The fact that I can count down the days to the 2010 FIFA World Cup on my fingers gives me one of the best feelings of excitement ever. While football might not be on par with cricket in terms of fervor and zeal in our neck of the woods, when the World Cup rolls around every four years, even the most dormant of football fans are awakened and make it a point to watch the beautiful game being cherished.
I fell in love with football after getting caught up in the excitement of the 2002 World Cup and it has been a wonderful journey since; comprising breathtaking goals, brilliant tackles and awe inspiring saves.
From June 11 until July 11, football fans across the nation will be glued to their television screens and all eyes will be on South Africa as it hosts one of the biggest events in the sporting world for the first time on African soil. With thirty-two countries participating and sixty-four games being played, the World Cup guarantees non-stop entertainment for its fans.
Hiba, a student from Szabist, Karachi says, “I am excited for the World Cup and just want it to start now! I will be supporting Germany and I really want them to win it this time after coming so close in the last two World Cups.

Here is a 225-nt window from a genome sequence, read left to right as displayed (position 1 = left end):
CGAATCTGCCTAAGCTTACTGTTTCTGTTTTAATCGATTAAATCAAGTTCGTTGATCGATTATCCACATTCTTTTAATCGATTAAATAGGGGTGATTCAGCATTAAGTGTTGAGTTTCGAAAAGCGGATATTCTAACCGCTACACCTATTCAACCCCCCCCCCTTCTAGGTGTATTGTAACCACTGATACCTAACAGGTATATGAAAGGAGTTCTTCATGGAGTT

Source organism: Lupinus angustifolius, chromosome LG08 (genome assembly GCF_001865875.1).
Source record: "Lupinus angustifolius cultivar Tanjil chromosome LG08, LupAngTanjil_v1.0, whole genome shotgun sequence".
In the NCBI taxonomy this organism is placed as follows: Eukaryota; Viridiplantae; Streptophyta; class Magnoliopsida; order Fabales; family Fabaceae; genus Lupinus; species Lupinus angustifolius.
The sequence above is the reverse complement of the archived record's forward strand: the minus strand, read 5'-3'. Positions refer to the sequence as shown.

“A month back, I would have confidently predicted Germany to at least reach the semi-finals if not the final; however, the recent injuries to the players have left me worried. They were already in a tough group so now I just hope they play to their potential and we’ll see what happens.”
The World Cup has a tendency to attract even those who do not follow football as fanatically as some. “I will try watching some of the matches. I'd probably be supporting the underdogs,” says Usman, a student at the Lahore University of Management Sciences. “I’m not a big football fan but I will end up watching the World Cup because most of my friends will be.”
While there is massive support for big teams such as Spain and Germany, a lot of people are rooting for the underdogs too. “I would love to see an underdog do well, especially an African country, and of all the teams, Ivory Coast are the most likely to perform well, even though the competition is stiff for them as they will be facing giants Brazil and Portugal.
“I cannot wait to watch Messi, simply because of his performance for Barca. Other than him, Ronaldo and Kaka are definitely in the spotlight, but personally, I want some action from Van Persie, Sneijder, and Ribery,” says Bilal, a student from the Fatima Jinnah Dental College.
These sentiments are echoed by many others who are looking forward to star studded performances by Ronaldo, Kaka, Messi and Rooney in the absence of the now elder statesmen David Beckham and Michael Ballack.